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The big constitutional convention question: Who's going to fix California?

We could appoint delegates or elect them, but just randomly selecting them might be the most promising idea.

June 22, 2009|Steven Hill | Steven Hill is director of the Political Reform Program of the New America Foundation and the author of "10 Steps to Repair American Democracy." (www.10Steps.net).

Is a constitutional convention in California's future?

With the state's fiscal woes mounting and Sacramento seemingly frozen in place, a group of California leaders has proposed a constitutional convention as a way to fix the Golden State's deeply entrenched structural problems.

Perhaps the most important question about a constitutional convention is: Who would be the delegates charged with designing California 2.0, and how would they be chosen?

There are three basic ways to select such delegates: Appoint them, elect them or randomly select them. Each has its pros and cons. There is no perfect method, maybe only a "least worst" one.

For The Record
Los Angeles Times Friday, June 26, 2009 Home Edition Main News Part A Page 33 Editorial pages Desk 1 inches; 48 words Type of Material: Correction
Constitutional convention: A June 22 Op-Ed article discussed three ways to choose delegates to a proposed convention: appointment, election and random selection. The California Constitution allows only for election; the other two methods would have to be established as part of an initiative that sets up the convention.

APPOINTED DELEGATES: Some people believe this will ensure that the best and brightest are picked.

That sounds nice in theory, but who would do the appointing? The Legislature? The governor? Some have proposed that a bunch of good-government groups should be picked to lock themselves in a room and roll up their sleeves. But who would pick them?

Appointing delegates raises fundamental questions about the independence and legitimacy of the delegates: Will they be seen as beholden to the same political leaders and special interests that are perceived as already controlling the political process?

And there would be no guarantee that appointed delegates would result in a convention as diverse as the state itself. It seems instructive that of the 14 states that automatically call a constitutional convention every 10 or 20 years, none appoint delegates.

ELECTED DELEGATES: Supporters of this method say it would confer legitimacy because the delegates would be democratically selected by voters. And it is a process familiar to voters and the media, especially if it uses existing legislative districts.

But if we elect the delegates just as we elect the Legislature, the results likely would mirror a Legislature widely viewed as a failure.

State Assembly districts are huge, each with more than 450,000 people. Reaching that many voters would require significant financial resources, giving an advantage to candidates who have access to money, organized special interests and political party support.

Sound familiar?

That scenario, along with the fact that elections would not necessarily guarantee that the delegates would reflect the state's diversity, could undermine the convention's credibility.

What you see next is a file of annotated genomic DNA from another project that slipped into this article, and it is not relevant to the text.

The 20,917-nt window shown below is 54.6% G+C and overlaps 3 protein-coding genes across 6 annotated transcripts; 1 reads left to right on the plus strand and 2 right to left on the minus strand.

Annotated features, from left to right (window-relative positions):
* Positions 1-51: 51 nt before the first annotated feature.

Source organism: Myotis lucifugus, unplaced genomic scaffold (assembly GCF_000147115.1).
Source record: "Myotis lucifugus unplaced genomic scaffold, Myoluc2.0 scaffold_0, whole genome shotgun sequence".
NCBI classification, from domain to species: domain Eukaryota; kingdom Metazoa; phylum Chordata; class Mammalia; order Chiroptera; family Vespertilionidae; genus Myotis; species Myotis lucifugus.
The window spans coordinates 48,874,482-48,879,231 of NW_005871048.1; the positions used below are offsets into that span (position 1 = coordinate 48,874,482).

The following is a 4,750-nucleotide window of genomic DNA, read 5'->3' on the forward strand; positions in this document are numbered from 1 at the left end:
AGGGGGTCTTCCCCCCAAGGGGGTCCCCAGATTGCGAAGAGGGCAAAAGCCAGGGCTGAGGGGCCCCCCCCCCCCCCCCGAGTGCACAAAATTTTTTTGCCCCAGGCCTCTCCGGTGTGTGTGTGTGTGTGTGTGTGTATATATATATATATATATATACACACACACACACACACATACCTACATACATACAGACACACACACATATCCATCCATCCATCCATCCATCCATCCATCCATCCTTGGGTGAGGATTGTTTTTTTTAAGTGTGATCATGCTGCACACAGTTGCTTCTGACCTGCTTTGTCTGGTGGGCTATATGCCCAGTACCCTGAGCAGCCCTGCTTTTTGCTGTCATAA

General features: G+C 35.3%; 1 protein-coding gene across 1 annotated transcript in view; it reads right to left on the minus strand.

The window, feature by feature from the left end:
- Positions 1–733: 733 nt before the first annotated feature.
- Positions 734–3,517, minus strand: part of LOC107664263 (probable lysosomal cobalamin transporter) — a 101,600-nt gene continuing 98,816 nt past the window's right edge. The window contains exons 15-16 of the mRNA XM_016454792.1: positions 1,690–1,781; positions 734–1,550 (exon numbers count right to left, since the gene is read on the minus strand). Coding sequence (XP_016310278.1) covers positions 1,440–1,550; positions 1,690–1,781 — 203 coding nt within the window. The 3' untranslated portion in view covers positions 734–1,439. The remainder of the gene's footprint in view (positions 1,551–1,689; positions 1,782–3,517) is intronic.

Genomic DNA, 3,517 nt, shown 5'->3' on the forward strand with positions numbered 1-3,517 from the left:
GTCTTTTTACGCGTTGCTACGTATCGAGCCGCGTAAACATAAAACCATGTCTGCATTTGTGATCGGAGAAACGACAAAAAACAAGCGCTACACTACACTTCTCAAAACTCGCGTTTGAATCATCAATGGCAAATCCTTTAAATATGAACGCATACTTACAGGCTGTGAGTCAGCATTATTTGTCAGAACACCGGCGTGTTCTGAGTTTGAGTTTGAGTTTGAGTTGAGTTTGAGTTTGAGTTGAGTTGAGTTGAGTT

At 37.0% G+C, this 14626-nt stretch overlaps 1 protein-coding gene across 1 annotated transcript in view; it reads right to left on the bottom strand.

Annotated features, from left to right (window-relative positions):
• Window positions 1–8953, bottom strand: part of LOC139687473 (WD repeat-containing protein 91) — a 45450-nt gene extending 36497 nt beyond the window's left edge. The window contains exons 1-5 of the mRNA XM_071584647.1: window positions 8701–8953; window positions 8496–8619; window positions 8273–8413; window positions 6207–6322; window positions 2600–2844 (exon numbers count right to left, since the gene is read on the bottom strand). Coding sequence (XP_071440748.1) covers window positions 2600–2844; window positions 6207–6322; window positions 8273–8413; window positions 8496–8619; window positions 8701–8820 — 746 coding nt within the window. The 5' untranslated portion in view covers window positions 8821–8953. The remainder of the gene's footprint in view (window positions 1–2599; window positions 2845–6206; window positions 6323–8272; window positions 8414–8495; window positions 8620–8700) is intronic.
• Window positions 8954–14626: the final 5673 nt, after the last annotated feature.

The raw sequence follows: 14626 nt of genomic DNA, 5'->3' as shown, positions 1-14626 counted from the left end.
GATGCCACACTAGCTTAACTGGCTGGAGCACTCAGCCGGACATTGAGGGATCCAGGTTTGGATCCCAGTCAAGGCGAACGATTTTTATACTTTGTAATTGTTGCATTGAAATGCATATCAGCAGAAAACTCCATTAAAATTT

Another possible -- and perhaps more grass-roots -- election method is to select delegates by county caucuses. Candidates could present themselves to their local constituencies and neighbors.

But what caucuses would do the electing, and who would be the members? The caucus systems in most states have been replaced with primaries because caucuses were notorious for low participation and domination by the most zealous activists. And delegates selected by caucus may not be representative of the entire state.

RANDOM SELECTION: This method might sound the strangest but actually may hold the most promise. It has been used in Canada and elsewhere. A scientific sampling of Californians would be randomly selected from the statewide voter list, like a jury pool.

The Bay Area Council, a group of business leaders, has proposed randomly selecting 400 Californians to create a body of average citizens who could bring their common sense and pragmatism to the problems at hand. Those delegates would be paid to participate for eight months, starting with an intensive two-month education process in which they would hear from many experts about the problems and potential solutions for California.

Random selection likely would be the best method for ensuring a truly representative body and for shielding delegates against special-interest influence. And a group made up of "people just like us" brings a sense of grass-roots legitimacy to the process.

Interestingly, a statewide poll commissioned by the New America Foundation in November 2006 found strong support (73%) for a randomly selected deliberative body, and that the public has a lot more trust in such a "citizen body" than in a government-appointed panel or even a panel of independent experts.

So the voters may be out in front of the leaders on this one. After considering all the possibilities, random selection may turn out to be the "least worst" method. California also could try an interesting hybrid, selecting delegates by a combination of random selection, election or appointment.

However the delegates are selected, their proposals would be put on the ballot for voters to decide. One way or another, it would be the voters of California who design California 2.0.

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